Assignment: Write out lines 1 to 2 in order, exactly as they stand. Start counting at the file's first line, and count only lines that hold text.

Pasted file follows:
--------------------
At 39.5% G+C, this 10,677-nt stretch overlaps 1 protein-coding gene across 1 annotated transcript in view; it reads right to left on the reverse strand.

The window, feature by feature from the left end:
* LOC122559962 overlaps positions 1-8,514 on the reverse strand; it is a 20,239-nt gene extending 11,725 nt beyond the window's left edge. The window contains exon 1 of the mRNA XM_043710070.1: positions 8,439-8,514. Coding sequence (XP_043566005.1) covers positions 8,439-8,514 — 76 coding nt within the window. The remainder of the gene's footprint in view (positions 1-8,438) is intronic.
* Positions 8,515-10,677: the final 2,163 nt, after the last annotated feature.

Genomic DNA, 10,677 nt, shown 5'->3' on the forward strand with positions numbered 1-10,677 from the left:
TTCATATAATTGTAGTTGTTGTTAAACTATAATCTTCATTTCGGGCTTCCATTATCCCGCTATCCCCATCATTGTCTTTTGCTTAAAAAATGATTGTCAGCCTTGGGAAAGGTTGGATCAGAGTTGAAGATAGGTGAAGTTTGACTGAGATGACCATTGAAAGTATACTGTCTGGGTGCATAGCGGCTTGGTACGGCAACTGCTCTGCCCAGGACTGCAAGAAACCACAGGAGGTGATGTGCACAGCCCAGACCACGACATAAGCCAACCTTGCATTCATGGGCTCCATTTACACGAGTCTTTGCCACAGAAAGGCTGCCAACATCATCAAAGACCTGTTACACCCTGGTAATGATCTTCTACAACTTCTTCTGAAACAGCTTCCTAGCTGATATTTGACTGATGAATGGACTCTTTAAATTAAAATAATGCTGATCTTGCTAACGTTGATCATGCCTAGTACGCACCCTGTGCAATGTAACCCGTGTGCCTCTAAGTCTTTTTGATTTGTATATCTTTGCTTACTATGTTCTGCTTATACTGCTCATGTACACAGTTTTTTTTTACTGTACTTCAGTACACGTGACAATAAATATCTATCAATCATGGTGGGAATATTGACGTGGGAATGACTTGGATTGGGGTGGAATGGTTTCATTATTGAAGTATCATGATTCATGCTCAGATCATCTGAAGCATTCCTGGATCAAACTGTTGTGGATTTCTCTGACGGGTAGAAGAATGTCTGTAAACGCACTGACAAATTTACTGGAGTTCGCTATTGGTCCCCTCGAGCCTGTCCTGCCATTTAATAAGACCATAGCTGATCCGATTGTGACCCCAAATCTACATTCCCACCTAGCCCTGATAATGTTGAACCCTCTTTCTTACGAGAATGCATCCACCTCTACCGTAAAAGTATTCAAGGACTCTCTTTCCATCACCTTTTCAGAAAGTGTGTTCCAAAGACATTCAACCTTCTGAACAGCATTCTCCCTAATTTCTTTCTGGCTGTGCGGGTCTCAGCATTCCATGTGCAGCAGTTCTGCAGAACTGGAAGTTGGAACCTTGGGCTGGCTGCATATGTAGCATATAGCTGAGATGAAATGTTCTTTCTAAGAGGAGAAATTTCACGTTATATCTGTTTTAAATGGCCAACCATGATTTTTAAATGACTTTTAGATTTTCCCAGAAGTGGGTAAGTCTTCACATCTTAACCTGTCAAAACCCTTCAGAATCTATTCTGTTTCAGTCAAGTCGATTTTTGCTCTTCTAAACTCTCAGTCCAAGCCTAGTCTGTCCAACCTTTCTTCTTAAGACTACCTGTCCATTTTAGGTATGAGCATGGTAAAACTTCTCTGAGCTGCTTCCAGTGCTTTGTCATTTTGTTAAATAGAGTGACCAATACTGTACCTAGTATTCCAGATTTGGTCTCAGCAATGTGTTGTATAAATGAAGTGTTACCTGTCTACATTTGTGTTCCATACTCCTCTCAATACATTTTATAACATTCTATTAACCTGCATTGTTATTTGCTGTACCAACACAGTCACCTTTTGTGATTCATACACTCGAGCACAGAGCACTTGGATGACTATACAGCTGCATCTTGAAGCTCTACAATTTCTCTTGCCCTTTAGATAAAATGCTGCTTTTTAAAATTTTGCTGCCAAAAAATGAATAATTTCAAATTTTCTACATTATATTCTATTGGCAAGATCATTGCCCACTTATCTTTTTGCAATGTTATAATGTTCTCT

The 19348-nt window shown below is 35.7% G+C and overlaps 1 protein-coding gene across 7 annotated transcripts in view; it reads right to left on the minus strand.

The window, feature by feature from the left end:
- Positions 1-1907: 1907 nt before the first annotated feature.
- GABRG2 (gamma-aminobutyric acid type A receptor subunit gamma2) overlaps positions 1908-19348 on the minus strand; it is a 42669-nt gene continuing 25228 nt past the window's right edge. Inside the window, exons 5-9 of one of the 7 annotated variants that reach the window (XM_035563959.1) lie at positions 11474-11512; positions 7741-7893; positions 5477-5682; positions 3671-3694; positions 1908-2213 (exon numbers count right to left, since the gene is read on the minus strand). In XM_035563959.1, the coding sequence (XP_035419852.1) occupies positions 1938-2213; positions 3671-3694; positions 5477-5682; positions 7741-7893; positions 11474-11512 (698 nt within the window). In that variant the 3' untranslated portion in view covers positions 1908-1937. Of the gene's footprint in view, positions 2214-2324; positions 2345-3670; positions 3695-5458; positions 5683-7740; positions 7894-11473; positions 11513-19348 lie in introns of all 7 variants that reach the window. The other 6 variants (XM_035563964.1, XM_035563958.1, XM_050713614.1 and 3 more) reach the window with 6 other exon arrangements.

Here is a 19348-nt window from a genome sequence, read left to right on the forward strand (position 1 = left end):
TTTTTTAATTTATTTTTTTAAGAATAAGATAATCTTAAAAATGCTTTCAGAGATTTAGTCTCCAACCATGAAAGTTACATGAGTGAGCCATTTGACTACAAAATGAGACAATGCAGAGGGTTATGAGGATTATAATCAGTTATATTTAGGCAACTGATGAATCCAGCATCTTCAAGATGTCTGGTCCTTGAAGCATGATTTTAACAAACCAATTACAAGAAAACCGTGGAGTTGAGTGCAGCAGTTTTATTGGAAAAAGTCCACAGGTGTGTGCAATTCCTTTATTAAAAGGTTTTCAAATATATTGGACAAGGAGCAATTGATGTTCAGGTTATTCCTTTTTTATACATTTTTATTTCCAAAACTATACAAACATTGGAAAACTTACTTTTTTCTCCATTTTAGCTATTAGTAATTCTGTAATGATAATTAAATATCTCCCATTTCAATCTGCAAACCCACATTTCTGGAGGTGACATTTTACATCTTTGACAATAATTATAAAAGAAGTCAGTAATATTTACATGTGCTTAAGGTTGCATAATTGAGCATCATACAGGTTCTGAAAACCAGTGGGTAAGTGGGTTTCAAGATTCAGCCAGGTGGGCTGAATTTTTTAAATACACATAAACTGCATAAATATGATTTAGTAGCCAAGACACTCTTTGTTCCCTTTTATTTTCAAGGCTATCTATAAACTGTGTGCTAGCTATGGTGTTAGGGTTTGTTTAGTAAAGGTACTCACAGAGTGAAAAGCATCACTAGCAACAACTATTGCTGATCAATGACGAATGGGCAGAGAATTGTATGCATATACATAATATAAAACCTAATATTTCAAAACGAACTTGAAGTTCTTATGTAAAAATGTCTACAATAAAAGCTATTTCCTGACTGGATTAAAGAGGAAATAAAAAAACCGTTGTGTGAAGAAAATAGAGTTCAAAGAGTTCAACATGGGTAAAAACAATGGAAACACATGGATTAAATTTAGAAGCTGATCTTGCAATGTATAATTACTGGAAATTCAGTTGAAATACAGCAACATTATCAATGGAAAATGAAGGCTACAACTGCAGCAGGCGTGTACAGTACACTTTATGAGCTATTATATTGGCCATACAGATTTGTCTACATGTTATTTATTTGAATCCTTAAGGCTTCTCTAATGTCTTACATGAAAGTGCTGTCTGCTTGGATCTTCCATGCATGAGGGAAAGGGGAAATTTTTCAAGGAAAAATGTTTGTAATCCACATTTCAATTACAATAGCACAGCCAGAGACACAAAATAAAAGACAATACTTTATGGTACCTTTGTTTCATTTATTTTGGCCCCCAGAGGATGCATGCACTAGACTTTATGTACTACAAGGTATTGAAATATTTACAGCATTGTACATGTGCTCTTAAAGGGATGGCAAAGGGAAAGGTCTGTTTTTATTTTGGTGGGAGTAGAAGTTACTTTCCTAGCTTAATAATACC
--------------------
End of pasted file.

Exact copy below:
At 39.5% G+C, this 10,677-nt stretch overlaps 1 protein-coding gene across 1 annotated transcript in view; it reads right to left on the reverse strand.

The window, feature by feature from the left end: